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Wednesday, June 18, 1997 Monday, June 23, 1997: UPDATE: There will be a correction to the PC Week story. See my June 23 entry for more.
So there's this factual error in a PC Week article that I'd like to alert them to, and I try to e-mail my message directly to the author, firstname.lastname@example.org. For good measure, I include the editors' address too, PCW_Web_News@zd.com. Simple, right? Well, I get back an 'Undeliverable Mail' message with the reason:
All right, I think, this must just be a transitory thing. So instead, I go the Web route and paste my message into their Web feedback form at http://www8.zdnet.com/pcweek/forms/newsmail.html
No route found to server.
Check Server and Connection documents in Name & Address Book.
I press the "Send" button and NOTHING happens. It looks like a Perl script is started, but the screen immediately returns to its previous state and there's no feedback to indicate the message has actually gotten through. Hmmm... How do you let someone know their feedback mechanism is broken if their e-mail address and Web form don't work? And does it have something to do with the sound of one hand clapping?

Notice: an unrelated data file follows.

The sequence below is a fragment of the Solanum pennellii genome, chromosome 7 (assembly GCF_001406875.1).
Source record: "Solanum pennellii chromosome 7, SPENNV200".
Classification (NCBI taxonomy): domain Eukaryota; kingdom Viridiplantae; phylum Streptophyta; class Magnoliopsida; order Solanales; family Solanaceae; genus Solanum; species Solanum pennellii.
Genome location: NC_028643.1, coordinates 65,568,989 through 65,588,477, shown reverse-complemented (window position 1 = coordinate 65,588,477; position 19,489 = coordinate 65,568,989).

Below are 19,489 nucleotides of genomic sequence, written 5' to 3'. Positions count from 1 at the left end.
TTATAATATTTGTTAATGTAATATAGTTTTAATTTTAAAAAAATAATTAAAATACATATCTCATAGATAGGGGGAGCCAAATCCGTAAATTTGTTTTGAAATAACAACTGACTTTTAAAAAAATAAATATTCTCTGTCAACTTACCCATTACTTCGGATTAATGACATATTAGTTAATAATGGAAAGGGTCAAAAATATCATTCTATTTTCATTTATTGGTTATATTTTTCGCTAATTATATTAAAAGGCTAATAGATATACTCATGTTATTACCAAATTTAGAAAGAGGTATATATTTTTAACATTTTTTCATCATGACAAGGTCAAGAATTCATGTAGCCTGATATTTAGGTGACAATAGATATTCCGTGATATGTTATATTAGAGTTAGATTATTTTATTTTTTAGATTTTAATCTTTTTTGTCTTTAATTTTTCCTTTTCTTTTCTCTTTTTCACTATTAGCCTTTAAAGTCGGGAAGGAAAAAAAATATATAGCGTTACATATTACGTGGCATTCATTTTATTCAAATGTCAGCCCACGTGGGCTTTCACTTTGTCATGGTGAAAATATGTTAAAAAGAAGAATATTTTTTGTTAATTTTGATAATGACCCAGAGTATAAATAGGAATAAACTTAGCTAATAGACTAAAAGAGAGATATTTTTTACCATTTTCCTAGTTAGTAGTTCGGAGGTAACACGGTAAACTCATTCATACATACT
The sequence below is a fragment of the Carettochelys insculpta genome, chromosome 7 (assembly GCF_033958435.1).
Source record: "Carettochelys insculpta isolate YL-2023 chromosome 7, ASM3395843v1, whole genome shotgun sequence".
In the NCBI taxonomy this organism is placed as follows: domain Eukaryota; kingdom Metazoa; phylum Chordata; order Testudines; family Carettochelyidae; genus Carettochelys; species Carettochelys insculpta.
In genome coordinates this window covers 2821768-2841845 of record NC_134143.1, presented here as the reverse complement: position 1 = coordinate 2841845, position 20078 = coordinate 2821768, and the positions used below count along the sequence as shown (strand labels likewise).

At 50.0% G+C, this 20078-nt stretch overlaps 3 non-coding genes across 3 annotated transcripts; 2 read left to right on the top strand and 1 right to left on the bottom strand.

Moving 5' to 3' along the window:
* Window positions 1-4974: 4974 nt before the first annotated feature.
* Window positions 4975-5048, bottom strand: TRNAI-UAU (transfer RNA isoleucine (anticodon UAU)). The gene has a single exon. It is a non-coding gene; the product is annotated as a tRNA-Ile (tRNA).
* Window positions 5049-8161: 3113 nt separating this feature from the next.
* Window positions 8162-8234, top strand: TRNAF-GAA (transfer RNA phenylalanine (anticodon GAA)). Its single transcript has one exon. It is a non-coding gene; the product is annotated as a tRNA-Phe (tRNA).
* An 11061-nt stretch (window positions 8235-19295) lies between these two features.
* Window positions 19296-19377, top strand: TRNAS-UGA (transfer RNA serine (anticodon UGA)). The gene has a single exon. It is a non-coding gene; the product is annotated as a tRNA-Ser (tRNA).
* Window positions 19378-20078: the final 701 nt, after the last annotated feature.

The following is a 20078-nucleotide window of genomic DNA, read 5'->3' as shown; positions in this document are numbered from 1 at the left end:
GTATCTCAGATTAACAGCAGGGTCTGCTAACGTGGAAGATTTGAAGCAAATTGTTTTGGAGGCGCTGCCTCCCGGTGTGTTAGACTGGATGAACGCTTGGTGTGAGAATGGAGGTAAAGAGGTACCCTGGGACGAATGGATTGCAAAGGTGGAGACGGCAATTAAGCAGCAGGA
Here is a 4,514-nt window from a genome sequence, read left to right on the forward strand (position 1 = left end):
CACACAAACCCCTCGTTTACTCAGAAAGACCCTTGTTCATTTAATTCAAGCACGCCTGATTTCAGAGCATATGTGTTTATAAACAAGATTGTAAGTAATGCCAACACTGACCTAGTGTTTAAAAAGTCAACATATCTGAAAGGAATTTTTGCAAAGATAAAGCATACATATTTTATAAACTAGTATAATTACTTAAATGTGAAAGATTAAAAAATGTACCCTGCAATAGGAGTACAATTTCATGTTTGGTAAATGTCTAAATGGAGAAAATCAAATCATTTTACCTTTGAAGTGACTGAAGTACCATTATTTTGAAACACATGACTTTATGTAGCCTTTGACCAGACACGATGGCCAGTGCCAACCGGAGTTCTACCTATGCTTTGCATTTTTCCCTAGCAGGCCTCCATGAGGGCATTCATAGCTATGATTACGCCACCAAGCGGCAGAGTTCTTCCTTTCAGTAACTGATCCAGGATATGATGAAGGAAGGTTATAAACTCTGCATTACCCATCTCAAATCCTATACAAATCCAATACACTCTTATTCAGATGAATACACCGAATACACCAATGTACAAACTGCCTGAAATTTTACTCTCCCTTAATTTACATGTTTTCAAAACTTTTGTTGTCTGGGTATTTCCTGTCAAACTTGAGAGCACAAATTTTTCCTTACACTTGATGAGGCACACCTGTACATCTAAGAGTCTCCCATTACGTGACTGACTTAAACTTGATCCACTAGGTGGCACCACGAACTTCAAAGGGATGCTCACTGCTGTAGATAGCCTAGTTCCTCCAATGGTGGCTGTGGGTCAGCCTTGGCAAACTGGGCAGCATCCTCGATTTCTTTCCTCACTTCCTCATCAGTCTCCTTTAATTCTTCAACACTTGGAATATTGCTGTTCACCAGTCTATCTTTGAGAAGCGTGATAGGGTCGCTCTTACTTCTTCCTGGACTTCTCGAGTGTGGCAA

SO! I will re-post my message here and see if I can call someone's attention to it.
Subject: *Microsoft's* FireWire??
In the article http://www8.zdnet.com/pcweek/news/0616/16note.html, the following paragraph:Expected to be formally announced in the fall, the new ThinkPad 760 models will support up to 512MB of synchronous dynamic RAM and support Microsoft Corp.'s FireWire (also known as IEEE 1394) bus technology. The notebooks will feature a built-in 10/100M-bps Ethernet port, an ISDN modem and a digital camera, sources said.incorrectly credits Microsoft with the development of FireWire, which is fairly ironic since it's an Apple-conceived technology. See http://www.firewire.apple.com/ for details, including the following statement:FIREWIRE and the FIREWIRE logo are trademarks of Apple Computer, Inc., registered in the United States and other countries.It would be nice if you could correct the online version of the article to be accurate. Also, whoever told you that it's a Microsoft-invented standard needs to give the FireWire site a thorough visit.
Thanks for your attention.
As of 6/18/97, the article was still WRONG, but see the top of this page for an update.
I could come up with any number of pithy, annoyed observations on this particular incident, but I think I'll keep it to this:
Even when Apple does something brand-new, Microsoft still gets credit for it.Hey, thanks a lot, guys.
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